Have you noticed the recent change in weather patterns? Summers seem to be getting warmer. Dry periods seem to last a little longer. What is that doing to your landscaping?
You might have noticed little things. A plant dies. Brown leaves appear on your favorite shrubs. Even the flowers you loved to tuck into spaces don’t seem to thrive as well as they once did.
While it’s easy to adjust what annuals you buy and plant each year, it’s not as easy to replace your trees. These towering giants last for decades, and if you lose one, it will be sorely missed. That’s why drought-tolerant trees are your best bet.
Native or Drought Tolerant, Which Is Better?
The U.S. Department of Agriculture’s Forest Service recommends using native plants as much as possible for all of your gardening needs. It makes sense for a variety of reasons.
Native plants occur naturally. You’ll find them throughout the local geography, even without human intervention. And if Mother Earth knows what’s best for an area, why should we fight it?
Yet keep in mind that native plants aren’t always drought tolerant; what they can do is survive the normal conditions. And as our weather patterns continue to change, that’s what separates native from drought-tolerant trees.
There are a few reasons to look for both.
Drought tolerant trees have lower water requirements to survive and thrive. Native plants have a proven track record of growing comfortably in the environment. And for most native plants, once they are established, they will usually flourish. However, it is important to talk with a local arborist and get recommendations on the best trees to plant for a long life.
An unkempt tree is an unhealthy tree. And when a tree requires a lot of maintenance, it tends to be a chore most homeowners put off until they no longer have a choice. Native plants thrive in our area. Because they adapt more easily, they require less fertilizing, pruning, and other basic care. It means you can spend your time on other landscaping items, such as planting annuals or simply enjoying your backyard.
Drought tolerant landscapes aren’t the same as “zero-scaping”. A well-designed yard will look great all year long. That means your drought-tolerant trees are the focal point of your yard. Bushes and shrubs are planted to complement and never take over the space. And other annuals and perennials are woven in to create depth and ambiance throughout. While it’s easy to get lots of ideas on popular online home websites, be sure to focus on those that are specifically designed for our Oregon climate.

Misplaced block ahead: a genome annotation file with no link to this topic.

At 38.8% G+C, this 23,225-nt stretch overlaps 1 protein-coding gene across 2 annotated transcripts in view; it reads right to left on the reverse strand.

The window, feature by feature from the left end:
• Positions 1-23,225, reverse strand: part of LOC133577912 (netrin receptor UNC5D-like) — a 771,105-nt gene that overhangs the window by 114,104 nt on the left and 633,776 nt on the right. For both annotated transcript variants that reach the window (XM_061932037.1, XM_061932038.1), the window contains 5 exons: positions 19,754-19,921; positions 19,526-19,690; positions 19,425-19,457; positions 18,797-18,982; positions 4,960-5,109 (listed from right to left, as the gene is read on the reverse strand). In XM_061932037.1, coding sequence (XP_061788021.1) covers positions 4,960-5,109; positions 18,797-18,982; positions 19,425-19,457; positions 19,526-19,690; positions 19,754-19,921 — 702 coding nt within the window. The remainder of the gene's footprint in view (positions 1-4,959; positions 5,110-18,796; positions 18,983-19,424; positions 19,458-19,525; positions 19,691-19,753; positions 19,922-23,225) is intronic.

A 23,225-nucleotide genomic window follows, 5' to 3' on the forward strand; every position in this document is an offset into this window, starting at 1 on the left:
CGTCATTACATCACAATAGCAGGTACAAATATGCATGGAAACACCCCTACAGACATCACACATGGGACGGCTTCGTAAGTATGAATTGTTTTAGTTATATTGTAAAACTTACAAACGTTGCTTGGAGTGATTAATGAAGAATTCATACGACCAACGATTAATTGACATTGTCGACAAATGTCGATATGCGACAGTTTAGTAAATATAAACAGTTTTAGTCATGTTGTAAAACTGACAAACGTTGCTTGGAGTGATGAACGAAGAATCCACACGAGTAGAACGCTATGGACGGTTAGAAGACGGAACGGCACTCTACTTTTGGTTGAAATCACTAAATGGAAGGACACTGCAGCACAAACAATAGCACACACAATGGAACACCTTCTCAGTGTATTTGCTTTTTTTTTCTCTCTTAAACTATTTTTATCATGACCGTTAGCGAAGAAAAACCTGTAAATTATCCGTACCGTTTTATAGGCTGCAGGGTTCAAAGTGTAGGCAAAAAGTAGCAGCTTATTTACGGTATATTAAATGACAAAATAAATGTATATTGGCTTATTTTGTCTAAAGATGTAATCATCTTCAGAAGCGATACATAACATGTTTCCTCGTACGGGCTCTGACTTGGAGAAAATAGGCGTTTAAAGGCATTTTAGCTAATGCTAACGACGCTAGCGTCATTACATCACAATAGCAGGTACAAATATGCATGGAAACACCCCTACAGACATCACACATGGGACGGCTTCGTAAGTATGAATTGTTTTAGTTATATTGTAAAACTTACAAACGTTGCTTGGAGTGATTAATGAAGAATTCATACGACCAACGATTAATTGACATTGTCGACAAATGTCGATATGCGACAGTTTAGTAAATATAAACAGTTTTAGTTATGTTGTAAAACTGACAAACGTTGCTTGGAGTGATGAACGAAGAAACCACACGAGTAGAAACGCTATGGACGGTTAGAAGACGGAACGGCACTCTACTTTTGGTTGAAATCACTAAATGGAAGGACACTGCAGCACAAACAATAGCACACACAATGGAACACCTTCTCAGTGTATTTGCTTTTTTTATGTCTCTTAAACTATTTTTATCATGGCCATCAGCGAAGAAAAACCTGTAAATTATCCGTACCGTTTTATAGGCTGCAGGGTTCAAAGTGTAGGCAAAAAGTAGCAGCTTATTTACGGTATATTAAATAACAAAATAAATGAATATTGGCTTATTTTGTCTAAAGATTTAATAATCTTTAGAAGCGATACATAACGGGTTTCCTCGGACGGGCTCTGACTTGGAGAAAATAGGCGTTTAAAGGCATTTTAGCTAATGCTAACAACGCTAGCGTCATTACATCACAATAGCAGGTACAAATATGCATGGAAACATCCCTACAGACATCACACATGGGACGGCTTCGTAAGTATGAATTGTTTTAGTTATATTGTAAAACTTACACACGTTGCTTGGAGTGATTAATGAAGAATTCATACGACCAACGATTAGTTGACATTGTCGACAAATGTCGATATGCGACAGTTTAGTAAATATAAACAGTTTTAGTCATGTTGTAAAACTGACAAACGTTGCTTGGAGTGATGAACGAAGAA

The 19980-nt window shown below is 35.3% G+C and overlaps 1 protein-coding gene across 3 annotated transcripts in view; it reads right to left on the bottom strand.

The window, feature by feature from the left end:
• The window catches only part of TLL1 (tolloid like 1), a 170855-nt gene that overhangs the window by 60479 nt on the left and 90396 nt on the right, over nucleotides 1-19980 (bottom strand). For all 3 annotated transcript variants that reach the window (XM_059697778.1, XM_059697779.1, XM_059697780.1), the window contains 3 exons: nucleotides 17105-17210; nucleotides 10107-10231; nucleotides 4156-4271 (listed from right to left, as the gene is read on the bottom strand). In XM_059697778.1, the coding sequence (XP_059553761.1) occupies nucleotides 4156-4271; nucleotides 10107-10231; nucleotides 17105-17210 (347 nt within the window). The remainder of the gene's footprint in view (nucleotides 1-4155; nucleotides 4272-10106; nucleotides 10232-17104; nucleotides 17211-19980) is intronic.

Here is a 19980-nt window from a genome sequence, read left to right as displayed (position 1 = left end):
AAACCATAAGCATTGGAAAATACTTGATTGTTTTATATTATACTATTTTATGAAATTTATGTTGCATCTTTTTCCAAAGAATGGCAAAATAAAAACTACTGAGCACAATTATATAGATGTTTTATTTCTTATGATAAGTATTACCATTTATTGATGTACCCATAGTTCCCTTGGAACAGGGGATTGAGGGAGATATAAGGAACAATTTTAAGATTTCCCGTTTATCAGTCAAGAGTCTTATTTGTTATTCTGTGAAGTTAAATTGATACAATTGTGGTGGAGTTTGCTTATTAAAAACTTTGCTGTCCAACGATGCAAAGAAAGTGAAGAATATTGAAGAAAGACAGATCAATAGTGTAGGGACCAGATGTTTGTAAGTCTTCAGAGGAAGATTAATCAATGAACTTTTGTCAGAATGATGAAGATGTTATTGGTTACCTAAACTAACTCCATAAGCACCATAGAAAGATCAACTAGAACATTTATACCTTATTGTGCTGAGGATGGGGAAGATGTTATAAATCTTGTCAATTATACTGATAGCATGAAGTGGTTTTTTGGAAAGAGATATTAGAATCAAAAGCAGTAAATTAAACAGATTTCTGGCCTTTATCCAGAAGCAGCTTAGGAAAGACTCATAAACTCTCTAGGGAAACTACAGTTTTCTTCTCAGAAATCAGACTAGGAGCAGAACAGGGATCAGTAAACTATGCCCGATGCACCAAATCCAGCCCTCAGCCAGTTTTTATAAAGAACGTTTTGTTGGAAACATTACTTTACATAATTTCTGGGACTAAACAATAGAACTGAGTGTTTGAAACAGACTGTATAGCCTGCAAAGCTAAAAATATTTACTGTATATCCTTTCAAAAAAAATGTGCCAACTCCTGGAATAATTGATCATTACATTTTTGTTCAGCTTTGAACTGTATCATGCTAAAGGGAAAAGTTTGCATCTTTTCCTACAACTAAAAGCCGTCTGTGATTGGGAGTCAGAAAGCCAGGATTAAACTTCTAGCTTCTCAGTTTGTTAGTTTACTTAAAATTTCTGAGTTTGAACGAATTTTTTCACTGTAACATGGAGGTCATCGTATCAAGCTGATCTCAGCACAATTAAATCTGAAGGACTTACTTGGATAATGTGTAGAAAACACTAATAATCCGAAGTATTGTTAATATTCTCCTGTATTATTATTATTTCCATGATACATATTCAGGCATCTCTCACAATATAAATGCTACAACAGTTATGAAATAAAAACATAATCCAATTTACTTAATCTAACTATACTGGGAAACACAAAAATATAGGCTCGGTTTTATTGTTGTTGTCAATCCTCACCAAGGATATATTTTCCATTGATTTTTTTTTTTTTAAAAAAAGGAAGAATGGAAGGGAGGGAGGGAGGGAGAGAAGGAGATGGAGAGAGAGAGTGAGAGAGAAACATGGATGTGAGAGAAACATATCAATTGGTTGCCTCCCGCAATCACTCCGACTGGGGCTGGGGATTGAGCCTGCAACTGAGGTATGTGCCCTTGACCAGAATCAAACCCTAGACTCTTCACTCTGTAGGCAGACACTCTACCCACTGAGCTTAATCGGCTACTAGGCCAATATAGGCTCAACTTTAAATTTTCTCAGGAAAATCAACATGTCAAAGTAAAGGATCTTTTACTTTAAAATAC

A native tree is simply more eco-friendly. Because they are accustomed to the surrounding environment, they develop root systems that give them what they need. There’s less chance of erosion. And because they are perfect for the environment, they add to the biodiversity of the landscape. They’re ideal for the wildlife that lives here.
Our Concept of Native Trees Is Changing
It’s also important to note that just because a species of tree has always thrived in the past doesn’t make it the best choice for the future.
Trees such as Douglas fir might be a common sight throughout our region. But have you ever noticed that they tend to do better in some places than others? As lower elevations continue to warm, that will continue to be the case.
Here in western Oregon, we tend to have an “all on, all off” weather pattern. You can often expect half-year of saturated soils, followed by another half-year of ground that barely sees any water. Even in these native conditions, trees that belong in this region need a little extra help when they’re new. They may need a drink during the summer months to prevent them from weakening and are then more susceptible to things like disease or insect infestation.
What Trees Do We Like?
If you want to plant drought-tolerant trees in your front or back yard, it’s important to select the right trees. And we have a few trees in mind. like the Oregon white oak. These deciduous trees are slow-growing trees that reach medium height. The characteristic leaves are long and broad. They have nondescript flowering properties that produce small acorns by the fall. While you can find different color variations throughout the species, they are unspectacular in the fall, rarely changing color.
Or the Pacific madrone. Looking to add a little beauty to your landscape? Look no further than this one, known for its distinct red/brown bark that peels away to a lighter brown in the summer. This Pacific Northwest native evergreen has beautiful, glossy green leaves and distinctive white clusters of blooms that change to small, red fruit. No two trees are ever the same, so why not plant two?
How about the ponderosa pine? This species of pine has the longest, most flexible needles. You’ll find it easy to distinguish from other species by its yellow to orange bark. They can grow quite tall—60 to 100 feet in height. The thick bark makes them the perfect choice in fire danger areas, as the bark keeps them well protected throughout the year.
Are you looking for a fast-growing tree to add color to your gardens? Why not plant a mimosa tree? This drought-tolerant tree grows 20 to 25 feet in height. It has a tropical look, but don’t let that fool you. It thrives in the sun. What you’ll love best are the fragrant, hot-pink blooms that grow in clusters. It’s the perfect addition to make your spring color pop.
Are you thinking of adding a tree to your yard this year? Why not plant a drought-tolerant tree? Not only will it be the perfect addition to your home, but the environment will thank you too.